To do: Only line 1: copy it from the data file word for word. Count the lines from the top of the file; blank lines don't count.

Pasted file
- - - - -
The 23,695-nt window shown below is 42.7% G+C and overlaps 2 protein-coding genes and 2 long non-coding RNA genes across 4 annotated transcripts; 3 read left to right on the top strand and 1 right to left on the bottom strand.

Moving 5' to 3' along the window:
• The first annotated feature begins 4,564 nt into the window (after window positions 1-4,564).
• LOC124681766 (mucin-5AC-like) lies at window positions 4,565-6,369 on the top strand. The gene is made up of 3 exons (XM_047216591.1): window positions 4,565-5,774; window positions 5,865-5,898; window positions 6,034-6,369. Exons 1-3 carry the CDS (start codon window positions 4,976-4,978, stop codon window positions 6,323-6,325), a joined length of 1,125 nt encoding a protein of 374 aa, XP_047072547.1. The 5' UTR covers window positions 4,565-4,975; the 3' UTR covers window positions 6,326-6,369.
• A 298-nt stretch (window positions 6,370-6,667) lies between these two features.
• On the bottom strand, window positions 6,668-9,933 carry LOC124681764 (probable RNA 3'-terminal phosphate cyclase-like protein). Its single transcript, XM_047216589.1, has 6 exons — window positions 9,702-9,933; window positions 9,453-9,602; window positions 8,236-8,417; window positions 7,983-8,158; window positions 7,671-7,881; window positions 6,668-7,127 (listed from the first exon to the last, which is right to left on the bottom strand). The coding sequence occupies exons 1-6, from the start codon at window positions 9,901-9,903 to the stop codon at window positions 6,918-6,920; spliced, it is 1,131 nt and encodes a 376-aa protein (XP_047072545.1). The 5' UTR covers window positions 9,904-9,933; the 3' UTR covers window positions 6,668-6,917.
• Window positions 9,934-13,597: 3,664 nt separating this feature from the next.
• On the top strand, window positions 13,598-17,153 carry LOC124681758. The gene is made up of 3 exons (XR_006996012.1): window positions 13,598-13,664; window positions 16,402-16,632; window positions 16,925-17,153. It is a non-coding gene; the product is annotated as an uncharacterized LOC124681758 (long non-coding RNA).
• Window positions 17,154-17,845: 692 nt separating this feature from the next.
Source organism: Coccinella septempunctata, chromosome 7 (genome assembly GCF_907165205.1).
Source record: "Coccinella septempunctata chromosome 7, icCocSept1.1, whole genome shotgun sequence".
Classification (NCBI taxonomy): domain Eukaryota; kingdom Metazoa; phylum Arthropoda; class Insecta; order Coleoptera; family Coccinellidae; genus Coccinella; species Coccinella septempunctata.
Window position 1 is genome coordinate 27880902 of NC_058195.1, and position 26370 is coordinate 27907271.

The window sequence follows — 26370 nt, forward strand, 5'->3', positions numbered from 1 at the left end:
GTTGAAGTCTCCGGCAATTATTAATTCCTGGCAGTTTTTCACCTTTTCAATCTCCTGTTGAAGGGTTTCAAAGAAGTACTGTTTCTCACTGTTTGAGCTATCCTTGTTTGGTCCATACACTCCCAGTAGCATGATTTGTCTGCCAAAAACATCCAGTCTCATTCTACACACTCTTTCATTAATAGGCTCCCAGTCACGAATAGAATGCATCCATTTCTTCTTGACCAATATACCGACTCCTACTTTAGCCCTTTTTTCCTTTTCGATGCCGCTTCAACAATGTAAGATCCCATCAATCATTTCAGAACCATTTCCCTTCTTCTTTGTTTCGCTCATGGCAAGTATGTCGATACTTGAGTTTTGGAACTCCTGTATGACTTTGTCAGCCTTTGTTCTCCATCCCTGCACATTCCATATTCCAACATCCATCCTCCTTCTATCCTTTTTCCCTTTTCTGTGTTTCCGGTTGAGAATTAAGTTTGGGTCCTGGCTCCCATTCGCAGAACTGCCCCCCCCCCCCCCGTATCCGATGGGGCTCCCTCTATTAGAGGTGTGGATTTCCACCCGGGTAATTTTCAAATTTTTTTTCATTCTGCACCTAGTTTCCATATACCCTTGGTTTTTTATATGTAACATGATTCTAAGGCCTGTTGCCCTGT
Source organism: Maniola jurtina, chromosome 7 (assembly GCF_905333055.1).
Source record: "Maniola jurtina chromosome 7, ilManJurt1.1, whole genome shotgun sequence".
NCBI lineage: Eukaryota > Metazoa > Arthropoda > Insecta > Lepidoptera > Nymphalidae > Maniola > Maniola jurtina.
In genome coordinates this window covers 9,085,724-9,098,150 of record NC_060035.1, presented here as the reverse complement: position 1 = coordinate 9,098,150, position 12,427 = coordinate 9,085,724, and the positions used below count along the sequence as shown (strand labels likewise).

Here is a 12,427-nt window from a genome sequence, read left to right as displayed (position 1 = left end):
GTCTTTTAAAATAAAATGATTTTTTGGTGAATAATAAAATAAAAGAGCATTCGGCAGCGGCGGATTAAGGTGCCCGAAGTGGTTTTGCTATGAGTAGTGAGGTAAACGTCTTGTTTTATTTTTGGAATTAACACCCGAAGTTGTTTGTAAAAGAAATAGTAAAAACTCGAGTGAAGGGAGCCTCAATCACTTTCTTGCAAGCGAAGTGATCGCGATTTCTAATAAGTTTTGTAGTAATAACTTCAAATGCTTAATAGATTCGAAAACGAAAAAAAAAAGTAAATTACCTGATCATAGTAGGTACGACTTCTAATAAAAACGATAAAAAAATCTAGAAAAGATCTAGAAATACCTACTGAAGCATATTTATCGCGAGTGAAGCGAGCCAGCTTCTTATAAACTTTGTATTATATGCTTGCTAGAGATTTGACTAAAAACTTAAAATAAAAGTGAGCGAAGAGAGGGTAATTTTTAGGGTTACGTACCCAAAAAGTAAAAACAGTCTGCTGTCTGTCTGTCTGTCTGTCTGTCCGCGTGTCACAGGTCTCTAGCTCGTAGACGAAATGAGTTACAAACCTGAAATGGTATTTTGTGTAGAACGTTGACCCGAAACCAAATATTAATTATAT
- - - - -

The 23,695-nt window shown below is 42.7% G+C and overlaps 2 protein-coding genes and 2 long non-coding RNA genes across 4 annotated transcripts; 3 read left to right on the top strand and 1 right to left on the bottom strand.